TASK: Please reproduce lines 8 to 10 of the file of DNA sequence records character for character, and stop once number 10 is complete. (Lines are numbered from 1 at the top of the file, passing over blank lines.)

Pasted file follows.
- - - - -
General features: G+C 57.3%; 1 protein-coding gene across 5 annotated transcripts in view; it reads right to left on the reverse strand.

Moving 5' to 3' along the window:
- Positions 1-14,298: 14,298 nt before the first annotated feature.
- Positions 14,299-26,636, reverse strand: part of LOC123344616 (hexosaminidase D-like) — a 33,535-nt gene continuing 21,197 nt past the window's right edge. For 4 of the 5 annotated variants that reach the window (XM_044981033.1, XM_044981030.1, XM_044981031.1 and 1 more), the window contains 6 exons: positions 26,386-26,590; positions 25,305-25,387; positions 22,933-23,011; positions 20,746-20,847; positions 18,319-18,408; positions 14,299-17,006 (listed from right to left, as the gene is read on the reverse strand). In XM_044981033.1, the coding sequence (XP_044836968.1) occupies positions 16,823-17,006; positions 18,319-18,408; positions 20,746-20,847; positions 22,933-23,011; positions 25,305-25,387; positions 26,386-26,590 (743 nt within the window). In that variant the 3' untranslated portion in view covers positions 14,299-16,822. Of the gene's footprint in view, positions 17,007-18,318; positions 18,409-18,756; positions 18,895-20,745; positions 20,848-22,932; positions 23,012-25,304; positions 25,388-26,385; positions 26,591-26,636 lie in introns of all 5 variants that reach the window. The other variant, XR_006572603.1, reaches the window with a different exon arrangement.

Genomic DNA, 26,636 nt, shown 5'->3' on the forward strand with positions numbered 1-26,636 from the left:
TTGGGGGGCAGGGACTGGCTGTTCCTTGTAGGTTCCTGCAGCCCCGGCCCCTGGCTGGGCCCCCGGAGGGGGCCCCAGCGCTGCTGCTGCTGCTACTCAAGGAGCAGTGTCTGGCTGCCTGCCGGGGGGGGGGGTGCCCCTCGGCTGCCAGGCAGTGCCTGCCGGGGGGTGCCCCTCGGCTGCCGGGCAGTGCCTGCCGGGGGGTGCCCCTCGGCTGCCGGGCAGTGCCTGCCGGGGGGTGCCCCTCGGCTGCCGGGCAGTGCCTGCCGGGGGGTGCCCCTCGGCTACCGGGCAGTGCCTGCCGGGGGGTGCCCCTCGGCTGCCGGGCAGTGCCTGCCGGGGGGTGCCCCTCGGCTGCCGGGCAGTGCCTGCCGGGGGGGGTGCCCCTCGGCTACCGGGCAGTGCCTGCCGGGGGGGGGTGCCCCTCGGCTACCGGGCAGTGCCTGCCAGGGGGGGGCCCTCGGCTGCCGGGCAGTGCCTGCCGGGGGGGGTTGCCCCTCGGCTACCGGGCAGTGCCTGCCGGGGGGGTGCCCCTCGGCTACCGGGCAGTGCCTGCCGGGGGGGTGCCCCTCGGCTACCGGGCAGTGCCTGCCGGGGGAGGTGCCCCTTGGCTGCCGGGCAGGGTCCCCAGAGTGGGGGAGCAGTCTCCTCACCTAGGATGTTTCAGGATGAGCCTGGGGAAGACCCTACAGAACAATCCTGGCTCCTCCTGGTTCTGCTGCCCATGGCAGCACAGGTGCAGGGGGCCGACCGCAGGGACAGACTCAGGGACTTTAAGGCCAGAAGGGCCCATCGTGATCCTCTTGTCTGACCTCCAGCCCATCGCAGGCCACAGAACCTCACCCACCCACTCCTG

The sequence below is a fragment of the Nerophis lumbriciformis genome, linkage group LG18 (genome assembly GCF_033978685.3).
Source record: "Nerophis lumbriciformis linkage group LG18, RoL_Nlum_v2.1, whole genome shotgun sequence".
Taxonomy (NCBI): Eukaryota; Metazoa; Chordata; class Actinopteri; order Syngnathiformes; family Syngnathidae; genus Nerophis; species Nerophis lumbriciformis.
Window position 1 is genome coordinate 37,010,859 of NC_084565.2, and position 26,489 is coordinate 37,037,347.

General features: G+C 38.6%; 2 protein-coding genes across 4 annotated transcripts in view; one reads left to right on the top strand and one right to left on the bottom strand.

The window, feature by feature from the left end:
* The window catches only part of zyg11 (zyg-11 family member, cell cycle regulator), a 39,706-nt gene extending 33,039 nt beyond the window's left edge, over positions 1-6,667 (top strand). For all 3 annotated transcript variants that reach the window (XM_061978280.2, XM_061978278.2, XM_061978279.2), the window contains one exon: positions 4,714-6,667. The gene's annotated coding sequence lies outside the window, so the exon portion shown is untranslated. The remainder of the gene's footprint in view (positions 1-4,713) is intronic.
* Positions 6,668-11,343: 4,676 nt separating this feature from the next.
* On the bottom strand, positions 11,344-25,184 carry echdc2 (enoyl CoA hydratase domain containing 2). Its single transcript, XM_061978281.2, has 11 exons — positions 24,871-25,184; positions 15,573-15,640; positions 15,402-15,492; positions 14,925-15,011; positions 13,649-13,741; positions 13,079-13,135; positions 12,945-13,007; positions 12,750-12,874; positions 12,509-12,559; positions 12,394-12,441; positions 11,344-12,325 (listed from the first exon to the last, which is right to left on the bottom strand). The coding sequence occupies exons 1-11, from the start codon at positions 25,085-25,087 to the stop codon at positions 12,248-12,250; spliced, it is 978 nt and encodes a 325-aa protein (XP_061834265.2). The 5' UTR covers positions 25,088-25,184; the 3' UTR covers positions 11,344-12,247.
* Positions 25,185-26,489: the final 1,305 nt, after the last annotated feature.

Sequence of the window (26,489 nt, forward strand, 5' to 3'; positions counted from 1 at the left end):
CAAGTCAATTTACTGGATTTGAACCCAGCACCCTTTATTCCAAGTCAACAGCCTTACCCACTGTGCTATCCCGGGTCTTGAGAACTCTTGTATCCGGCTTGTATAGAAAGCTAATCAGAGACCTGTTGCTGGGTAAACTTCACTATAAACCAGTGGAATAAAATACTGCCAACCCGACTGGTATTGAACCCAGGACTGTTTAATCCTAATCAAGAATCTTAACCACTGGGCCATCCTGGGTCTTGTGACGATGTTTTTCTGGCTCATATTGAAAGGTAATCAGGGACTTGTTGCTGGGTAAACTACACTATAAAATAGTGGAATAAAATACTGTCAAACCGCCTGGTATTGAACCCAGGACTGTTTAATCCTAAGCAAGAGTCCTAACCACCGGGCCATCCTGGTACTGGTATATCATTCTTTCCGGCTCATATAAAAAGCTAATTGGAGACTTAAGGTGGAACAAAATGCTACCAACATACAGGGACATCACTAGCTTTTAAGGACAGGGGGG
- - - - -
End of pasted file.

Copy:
Source record: "Nerophis lumbriciformis linkage group LG18, RoL_Nlum_v2.1, whole genome shotgun sequence".
Taxonomy (NCBI): Eukaryota; Metazoa; Chordata; class Actinopteri; order Syngnathiformes; family Syngnathidae; genus Nerophis; species Nerophis lumbriciformis.
Window position 1 is genome coordinate 37,010,859 of NC_084565.2, and position 26,489 is coordinate 37,037,347.